Michael Jones started out as “Soul Train Jones” in Memphis and Angelo Poffo’s ICW. In 1986 Jones debuted was “Lucius Brown” in the WWF, losing to Paul Orndorff on the September 28, 1986 edition of Wrestling Challenge (a series currently unavailable on the Network), before reappearing 9 months later as “Virgil”, the valet of the “Million Dollar Man” Ted DiBiase. For four and a half years Virgil was used and abused by DiBiase verbally and physically before Virgil finally had enough at the 1991 Royal Rumble, knocking DiBiase out with his own Million Dollar Championship. This match from SummerSlam ’91 turned out to be Jones’ high-water mark in pro wrestling. Though Jones would go on to work for many more years in both the WWF and WCW, he would never again reach the heights of this run in 1991.
— Singles Match (WATCH – 27:17)
Chris Benoit vs. 2 Cold Scorpio
WCW SuperBrawl III ■ February 21, 1993
Charles Scaggs began wrestling in 1985 as “2 Cold Scorpio” before heading to Japan to train in the NJPW Dojo. After touring the world Scorpio signed with WCW and debuted at COTC XXI on November 18, 1992 as World Champion Ron Simmons’ surprise partner in a handicap match against Cactus Jack, Tony Atlas, and Barbarian. This match with Chris Benoit, well-ahead of its time, was an instant classic that is every bit as good today as it was in 1993 and showcases everything that made 2 Cold Scorpio one of the most unique and entertaining wrestlers of all time.
— Vacant WWF Women’s Championship – “Grudge Match” (WATCH – 29:00)
Sable vs. Jacqueline w/Marc Mero
WWF Monday Night RAW #278 ■ September 21, 1998 (TAPED: Sept. 15, 1998)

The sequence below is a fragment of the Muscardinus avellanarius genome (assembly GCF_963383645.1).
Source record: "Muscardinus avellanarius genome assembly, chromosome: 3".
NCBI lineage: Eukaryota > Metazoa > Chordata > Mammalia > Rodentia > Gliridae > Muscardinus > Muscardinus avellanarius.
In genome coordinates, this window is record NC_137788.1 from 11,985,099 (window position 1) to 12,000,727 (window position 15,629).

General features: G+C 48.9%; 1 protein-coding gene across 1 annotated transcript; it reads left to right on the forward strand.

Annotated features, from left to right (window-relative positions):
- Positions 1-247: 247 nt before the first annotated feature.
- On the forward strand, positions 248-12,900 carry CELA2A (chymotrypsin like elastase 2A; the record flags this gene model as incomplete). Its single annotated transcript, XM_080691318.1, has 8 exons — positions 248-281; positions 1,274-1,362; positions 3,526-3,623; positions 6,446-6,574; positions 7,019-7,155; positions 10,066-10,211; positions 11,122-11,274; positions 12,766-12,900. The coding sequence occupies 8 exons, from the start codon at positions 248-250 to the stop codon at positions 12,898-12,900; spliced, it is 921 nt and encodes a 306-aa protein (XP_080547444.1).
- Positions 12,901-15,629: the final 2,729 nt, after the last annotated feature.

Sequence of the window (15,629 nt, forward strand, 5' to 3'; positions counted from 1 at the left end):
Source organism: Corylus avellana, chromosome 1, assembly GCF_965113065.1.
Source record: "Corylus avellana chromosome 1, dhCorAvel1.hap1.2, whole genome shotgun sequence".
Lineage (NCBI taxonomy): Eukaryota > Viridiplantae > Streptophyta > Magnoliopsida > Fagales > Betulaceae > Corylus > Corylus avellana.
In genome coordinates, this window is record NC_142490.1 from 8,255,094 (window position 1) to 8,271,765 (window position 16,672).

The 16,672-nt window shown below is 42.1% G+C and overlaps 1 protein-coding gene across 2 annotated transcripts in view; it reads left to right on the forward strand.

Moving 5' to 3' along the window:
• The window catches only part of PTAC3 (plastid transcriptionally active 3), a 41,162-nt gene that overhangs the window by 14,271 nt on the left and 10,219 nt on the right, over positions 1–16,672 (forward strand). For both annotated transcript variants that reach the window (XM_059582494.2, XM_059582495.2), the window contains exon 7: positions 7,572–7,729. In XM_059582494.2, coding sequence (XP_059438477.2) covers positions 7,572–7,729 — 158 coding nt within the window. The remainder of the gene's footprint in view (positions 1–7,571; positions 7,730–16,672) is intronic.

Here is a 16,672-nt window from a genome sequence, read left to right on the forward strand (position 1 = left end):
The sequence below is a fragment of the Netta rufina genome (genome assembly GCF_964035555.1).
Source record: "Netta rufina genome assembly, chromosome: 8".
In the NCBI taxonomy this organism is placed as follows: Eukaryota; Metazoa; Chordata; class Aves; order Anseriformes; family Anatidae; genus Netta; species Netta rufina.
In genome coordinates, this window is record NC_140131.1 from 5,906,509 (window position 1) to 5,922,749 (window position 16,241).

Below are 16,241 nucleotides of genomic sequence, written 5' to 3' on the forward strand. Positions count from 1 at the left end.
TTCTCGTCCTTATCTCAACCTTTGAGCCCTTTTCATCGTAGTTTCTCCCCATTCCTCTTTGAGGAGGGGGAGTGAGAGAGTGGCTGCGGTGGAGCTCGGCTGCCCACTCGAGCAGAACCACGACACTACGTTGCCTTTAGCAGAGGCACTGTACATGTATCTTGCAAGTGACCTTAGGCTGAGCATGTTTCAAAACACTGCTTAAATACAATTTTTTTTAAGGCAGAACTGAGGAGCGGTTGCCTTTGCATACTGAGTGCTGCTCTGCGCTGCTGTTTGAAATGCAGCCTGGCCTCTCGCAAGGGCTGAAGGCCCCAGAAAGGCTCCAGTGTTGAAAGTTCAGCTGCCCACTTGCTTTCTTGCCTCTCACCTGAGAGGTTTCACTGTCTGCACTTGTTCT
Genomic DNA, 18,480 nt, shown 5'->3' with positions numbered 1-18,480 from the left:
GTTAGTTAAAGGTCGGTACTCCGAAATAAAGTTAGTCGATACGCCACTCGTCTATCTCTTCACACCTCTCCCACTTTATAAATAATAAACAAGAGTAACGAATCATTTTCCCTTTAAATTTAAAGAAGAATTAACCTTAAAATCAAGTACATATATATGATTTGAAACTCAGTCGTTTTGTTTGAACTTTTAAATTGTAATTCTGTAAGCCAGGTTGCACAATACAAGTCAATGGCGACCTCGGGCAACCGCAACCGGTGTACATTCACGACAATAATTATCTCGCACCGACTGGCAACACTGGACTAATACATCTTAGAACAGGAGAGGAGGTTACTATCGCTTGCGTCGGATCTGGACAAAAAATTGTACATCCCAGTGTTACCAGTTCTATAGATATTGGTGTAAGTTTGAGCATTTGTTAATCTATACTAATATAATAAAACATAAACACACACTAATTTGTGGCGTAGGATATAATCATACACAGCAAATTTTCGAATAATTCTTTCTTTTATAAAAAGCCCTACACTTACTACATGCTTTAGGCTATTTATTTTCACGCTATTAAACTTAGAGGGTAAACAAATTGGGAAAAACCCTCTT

Widely considered to be one of the toughest ladies wrestlers of her era, WWE Hall of Famer Jacqueline Moore debuted in WCCW in 1988 as “Sweet Georgia Brown” before finding success as “Miss Texas” in USWA, becoming an 8-time USWA Women’s Champion and the first women ever to be included in the PWI 500. Jacqueline arrived in WCW in January 1997 as part of the infamous Benoit/Sullivan war before moving on to manage Harlem Heat. Jacqueline debuted in the WWF on the June 15, 1998 edition of RAW as Marc Mero’s new valet and immediately began to feud with Sable. Though this match is short and not of the highest quality, it is significant nonetheless. This was the first televised Women’s Championship match in the WWF since 1995 and marked the first time an African-American woman won the title. Jacqueline would be the first of only 4 African-American women to hold any variation of a WWF/E Women’s title with Jazz, Alicia Fox, and Sasha Banks as the only others.
— WCW World Heavyweight Championship (WATCH – 2:28:24)
Booker T vs. Jeff Jarrett(c)
WCW Bash at the Beach 2000 ■ July 9, 2000
Like Kamala, Booker T. Huffman, Jr. used professional wrestling as means of escaping a tough childhood and potential criminal path. With his brother, Lash “Stevie Ray” Huffman, Booker T was one-half of arguably the greatest tag team in WCW history, winning the WCW Tag Team title a record ten times. All told Booker T became the most decorated wrestler in WCW history, amassing an incredible 21 WCW titles before WCW was phased out in November 2001. This match, Booker T’s first WCW World title win, was, in reality, long overdue. Topping off one of the most insane and controversial nights in company history, this match delivered the kind of action that put WCW on the map, reclaiming some of the dignity lost through the course of the night.
— “Grudge Match” (WATCH – 2:41:36)
The Rock vs. Stone Cold Steve Austin
WWE WrestleMania XIX ■ March 30, 2003
Before becoming a professional wrestler Dwayne Johnson was a member of the 1991 Miami Hurricanes’ National Championship team. Though Johnson had all the tools and gifts to be a great pro wrestler he was not an overnight success. After numerous fits and starts “Rocky Maivia” morphed into The Rock, and the rest, as the cliché goes, is history. By 2003 Johnson was transitioning away from the ring and into a full-time acting career in Hollywood. This classic match against legendary foe Stone Cold Steve Austin marked Johnson’s last singles match at WrestleMania for 9 years.